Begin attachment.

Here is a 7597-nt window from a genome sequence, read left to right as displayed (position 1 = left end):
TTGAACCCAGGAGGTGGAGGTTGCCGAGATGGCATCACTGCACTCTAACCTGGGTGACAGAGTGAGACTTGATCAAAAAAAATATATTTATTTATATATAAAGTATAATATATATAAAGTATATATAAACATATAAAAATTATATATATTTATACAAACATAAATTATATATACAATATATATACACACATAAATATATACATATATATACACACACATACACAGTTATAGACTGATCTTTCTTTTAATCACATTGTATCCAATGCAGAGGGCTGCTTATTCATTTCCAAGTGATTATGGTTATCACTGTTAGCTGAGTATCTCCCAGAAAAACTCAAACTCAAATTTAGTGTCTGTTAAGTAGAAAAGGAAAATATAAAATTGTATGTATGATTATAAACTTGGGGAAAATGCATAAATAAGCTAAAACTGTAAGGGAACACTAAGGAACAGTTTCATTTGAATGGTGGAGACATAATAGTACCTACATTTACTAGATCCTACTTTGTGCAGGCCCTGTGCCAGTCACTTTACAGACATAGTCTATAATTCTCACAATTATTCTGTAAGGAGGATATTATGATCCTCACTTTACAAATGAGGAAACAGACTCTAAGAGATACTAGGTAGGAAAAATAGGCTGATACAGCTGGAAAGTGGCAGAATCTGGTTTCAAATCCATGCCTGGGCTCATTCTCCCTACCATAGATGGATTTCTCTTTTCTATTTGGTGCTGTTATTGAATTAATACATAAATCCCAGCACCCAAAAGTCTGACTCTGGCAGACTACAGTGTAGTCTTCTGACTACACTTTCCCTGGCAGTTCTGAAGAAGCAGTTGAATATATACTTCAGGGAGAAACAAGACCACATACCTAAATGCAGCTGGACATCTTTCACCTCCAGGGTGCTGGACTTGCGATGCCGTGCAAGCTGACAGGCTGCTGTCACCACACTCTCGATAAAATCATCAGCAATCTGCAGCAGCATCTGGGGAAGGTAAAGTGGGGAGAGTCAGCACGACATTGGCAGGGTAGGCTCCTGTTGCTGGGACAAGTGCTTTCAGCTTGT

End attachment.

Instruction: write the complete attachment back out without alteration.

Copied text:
Here is a 7597-nt window from a genome sequence, read left to right as displayed (position 1 = left end):
TTGAACCCAGGAGGTGGAGGTTGCCGAGATGGCATCACTGCACTCTAACCTGGGTGACAGAGTGAGACTTGATCAAAAAAAATATATTTATTTATATATAAAGTATAATATATATAAAGTATATATAAACATATAAAAATTATATATATTTATACAAACATAAATTATATATACAATATATATACACACATAAATATATACATATATATACACACACATACACAGTTATAGACTGATCTTTCTTTTAATCACATTGTATCCAATGCAGAGGGCTGCTTATTCATTTCCAAGTGATTATGGTTATCACTGTTAGCTGAGTATCTCCCAGAAAAACTCAAACTCAAATTTAGTGTCTGTTAAGTAGAAAAGGAAAATATAAAATTGTATGTATGATTATAAACTTGGGGAAAATGCATAAATAAGCTAAAACTGTAAGGGAACACTAAGGAACAGTTTCATTTGAATGGTGGAGACATAATAGTACCTACATTTACTAGATCCTACTTTGTGCAGGCCCTGTGCCAGTCACTTTACAGACATAGTCTATAATTCTCACAATTATTCTGTAAGGAGGATATTATGATCCTCACTTTACAAATGAGGAAACAGACTCTAAGAGATACTAGGTAGGAAAAATAGGCTGATACAGCTGGAAAGTGGCAGAATCTGGTTTCAAATCCATGCCTGGGCTCATTCTCCCTACCATAGATGGATTTCTCTTTTCTATTTGGTGCTGTTATTGAATTAATACATAAATCCCAGCACCCAAAAGTCTGACTCTGGCAGACTACAGTGTAGTCTTCTGACTACACTTTCCCTGGCAGTTCTGAAGAAGCAGTTGAATATATACTTCAGGGAGAAACAAGACCACATACCTAAATGCAGCTGGACATCTTTCACCTCCAGGGTGCTGGACTTGCGATGCCGTGCAAGCTGACAGGCTGCTGTCACCACACTCTCGATAAAATCATCAGCAATCTGCAGCAGCATCTGGGGAAGGTAAAGTGGGGAGAGTCAGCACGACATTGGCAGGGTAGGCTCCTGTTGCTGGGACAAGTGCTTTCAGCTTGT